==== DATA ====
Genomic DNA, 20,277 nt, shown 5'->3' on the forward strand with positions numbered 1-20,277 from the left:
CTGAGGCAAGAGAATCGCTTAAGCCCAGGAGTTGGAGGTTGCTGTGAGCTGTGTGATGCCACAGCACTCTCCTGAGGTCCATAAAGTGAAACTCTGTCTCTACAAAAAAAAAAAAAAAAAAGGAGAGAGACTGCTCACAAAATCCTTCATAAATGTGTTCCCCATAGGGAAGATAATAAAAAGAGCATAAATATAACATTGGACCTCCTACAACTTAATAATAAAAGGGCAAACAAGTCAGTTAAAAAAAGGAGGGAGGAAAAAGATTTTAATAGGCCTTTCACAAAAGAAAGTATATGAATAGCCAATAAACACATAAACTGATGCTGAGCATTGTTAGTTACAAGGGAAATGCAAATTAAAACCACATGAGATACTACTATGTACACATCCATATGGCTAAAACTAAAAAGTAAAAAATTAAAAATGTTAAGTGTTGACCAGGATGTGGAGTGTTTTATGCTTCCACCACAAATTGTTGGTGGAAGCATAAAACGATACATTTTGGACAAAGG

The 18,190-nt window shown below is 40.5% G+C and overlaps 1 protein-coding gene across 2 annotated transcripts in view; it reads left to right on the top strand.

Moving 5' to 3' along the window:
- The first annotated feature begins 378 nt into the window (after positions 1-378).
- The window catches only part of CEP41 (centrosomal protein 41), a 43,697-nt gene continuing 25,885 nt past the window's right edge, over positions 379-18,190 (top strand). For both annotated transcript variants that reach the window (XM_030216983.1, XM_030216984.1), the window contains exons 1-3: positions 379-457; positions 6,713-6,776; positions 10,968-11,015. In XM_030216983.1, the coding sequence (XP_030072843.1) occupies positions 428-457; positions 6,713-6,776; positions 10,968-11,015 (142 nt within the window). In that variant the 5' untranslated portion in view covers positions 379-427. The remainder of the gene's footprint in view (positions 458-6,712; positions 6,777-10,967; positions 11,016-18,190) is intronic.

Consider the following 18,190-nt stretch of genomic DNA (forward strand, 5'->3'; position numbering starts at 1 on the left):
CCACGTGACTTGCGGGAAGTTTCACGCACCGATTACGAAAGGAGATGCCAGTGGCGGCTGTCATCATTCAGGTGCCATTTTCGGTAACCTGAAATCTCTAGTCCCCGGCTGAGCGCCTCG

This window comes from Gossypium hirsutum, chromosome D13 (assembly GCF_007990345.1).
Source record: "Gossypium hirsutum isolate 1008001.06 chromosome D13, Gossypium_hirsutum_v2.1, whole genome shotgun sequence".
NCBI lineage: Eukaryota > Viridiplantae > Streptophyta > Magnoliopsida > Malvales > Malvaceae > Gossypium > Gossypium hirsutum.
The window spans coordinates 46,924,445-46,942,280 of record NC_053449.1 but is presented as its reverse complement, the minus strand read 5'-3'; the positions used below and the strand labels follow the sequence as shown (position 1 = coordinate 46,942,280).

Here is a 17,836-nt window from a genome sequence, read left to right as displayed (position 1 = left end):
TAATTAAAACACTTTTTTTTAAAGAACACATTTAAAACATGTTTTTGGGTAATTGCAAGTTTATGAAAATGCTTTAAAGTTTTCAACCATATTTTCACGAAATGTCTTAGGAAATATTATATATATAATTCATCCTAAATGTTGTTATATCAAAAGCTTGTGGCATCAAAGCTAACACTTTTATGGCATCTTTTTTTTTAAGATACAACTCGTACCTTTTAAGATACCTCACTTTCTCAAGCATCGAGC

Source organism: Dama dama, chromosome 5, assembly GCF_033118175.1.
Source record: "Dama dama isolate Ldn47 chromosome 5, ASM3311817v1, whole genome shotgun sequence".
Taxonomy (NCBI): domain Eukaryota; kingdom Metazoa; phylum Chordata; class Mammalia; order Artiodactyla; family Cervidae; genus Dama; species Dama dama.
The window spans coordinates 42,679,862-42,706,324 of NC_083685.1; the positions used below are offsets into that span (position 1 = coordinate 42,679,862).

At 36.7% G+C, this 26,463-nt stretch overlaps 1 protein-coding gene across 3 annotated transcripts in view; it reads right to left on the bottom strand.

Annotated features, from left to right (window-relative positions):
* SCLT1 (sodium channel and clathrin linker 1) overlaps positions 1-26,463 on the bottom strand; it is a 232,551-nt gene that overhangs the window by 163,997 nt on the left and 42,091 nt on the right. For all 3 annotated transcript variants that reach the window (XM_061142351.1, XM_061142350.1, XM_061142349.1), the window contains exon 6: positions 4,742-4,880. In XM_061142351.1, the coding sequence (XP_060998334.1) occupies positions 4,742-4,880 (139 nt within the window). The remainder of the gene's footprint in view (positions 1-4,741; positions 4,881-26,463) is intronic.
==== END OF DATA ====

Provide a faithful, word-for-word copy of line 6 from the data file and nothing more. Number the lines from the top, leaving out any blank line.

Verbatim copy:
- The window catches only part of CEP41 (centrosomal protein 41), a 43,697-nt gene continuing 25,885 nt past the window's right edge, over positions 379-18,190 (top strand). For both annotated transcript variants that reach the window (XM_030216983.1, XM_030216984.1), the window contains exons 1-3: positions 379-457; positions 6,713-6,776; positions 10,968-11,015. In XM_030216983.1, the coding sequence (XP_030072843.1) occupies positions 428-457; positions 6,713-6,776; positions 10,968-11,015 (142 nt within the window). In that variant the 5' untranslated portion in view covers positions 379-427. The remainder of the gene's footprint in view (positions 458-6,712; positions 6,777-10,967; positions 11,016-18,190) is intronic.